Ultralight is dead
“To me, whoever would go backpacking with a hundred pounds of lightweight equipment is missing some of these things and consequently a good deal of the primordial experience.”
There is a futility to contemporary ultralight backpacking which I’ve always found puzzling, as though I’m several steps off base during discussions and debates. I’ve written about this before, albeit in an intentionally inflammatory fashion. Increasingly I agree with Martin Rye: it is time for ultralight as identity politics to die.
This started with Skurka’s post over the summer, which I read shortly after publication and thought well researched if rather banal. My wonder has thus been not at the post itself, and content I thought obvious, but at the 60+ comments and wide ranging citations. Plainly many people, coming from a fairly wide range of outdoor backgrounds, find the idea revelatory. A sufficiently emminent figure has given them permission to break from orthodoxy. As one of Skurka’s interlocuters writes: That led me to think that the whole movement toward “ultralight” may have started off on the wrong foot. It may be stupid to label/brand oneself as “an ultralight backpacker”; it is an over-simplified shorthand that masks so much of the thoughtfulness that has gone into “packing more in your brain and less on your back”, to borrow Andrew’s words.
Ultralight is not new, all the informative yet rote videos and blogs aside. The latest wave is fed by two books published in 1999, both of which restated old ideas in an especially fluent and attention-getting way: Ray Jardine’s Beyond Backpacking and Mark Twight’s Extreme Alpinism. All comtemporary UL gear is heavily influenced by one or the other, a state of affairs which can explain much myopia. Most popular cottage gear is still optimized, whether by intention or default, for PCT conditions in the Jardine idiom. Suitcase-dimensioned packs with mesh pockets are great on dry, wide open trails, but come up short elsewhere. Tall, streamlined packs are great for climbing but have to be adapted to other uses. There are still remarkably few packs which are light, smart, and in the middle of these two poles.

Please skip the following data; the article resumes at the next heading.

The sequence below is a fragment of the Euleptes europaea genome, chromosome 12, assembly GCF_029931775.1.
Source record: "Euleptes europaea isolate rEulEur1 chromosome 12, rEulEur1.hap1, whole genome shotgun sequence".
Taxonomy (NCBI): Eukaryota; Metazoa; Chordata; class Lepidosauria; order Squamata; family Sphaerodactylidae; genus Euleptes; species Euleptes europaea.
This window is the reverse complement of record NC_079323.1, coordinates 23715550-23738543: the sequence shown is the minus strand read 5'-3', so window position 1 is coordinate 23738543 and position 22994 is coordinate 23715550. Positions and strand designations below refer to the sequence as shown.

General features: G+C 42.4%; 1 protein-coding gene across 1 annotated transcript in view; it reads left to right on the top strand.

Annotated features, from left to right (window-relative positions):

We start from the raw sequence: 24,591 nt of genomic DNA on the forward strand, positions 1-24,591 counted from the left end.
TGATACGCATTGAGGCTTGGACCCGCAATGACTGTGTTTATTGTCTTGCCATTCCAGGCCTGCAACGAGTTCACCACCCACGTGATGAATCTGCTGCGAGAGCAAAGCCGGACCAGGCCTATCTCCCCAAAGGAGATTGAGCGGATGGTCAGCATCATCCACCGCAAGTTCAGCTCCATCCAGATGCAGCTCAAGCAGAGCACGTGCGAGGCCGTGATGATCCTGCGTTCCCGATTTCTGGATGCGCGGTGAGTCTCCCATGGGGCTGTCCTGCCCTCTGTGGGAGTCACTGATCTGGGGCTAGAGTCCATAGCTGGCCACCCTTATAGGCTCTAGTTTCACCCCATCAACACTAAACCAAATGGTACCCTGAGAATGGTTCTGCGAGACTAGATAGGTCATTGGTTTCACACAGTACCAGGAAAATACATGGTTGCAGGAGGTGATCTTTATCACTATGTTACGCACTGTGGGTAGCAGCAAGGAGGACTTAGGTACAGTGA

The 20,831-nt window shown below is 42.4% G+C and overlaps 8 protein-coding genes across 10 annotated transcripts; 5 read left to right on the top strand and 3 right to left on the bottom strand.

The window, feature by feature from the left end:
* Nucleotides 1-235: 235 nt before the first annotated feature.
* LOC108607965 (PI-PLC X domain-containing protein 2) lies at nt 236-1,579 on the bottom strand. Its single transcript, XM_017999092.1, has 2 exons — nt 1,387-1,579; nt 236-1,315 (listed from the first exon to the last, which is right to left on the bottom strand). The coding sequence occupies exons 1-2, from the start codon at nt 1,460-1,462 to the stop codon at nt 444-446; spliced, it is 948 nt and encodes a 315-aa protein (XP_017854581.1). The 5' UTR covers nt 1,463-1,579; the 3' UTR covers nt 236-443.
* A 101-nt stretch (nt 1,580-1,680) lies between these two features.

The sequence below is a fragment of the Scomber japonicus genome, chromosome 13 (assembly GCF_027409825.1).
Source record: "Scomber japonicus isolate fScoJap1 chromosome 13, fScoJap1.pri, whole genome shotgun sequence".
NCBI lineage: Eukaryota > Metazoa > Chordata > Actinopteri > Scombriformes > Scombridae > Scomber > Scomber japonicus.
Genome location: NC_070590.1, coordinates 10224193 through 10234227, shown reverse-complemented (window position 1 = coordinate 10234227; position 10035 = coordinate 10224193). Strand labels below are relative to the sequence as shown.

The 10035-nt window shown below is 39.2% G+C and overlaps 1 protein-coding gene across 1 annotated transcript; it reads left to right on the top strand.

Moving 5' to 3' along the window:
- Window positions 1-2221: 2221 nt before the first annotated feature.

Google “backpacking blog” and virtually all the top results explicitly claim to be ultralight. I wonder how many are written by owners who came into backpacking post-Jardine? Backpacking is, in and of itself, profoundly unsexy; and amongst the dedicated and obsessive, and amongst those whose time online vastly outstrips time in the woods, some form of techno-geekery is required to maintain any level of intrigue. Perhaps this is the first and largest hurdle for ultralight backpacking to generalize, demystify, and become merely smart or deliberate backpacking. For my own part, I’ve been a backpacker since age 2, and a catalogue and navel gazing gear geek since about age 7 or 8. 4 years ago, when I began to get involved with BPL and by extension the contemporary UL ethos, I was already a backpacker. And though my load in lighter, my outlook more critical and self-aware, and my backpacking more frequent and passionate today, I remain merely a backpacker. ULing for ultralights sake is still not something I can understand on a gut level.
So my challenge to everyone is to go beyond labels and beyond your comfort zone. As linked to above, if all that attention to your gear doesn’t provide for more profound experiences in the woods your time has been wasted.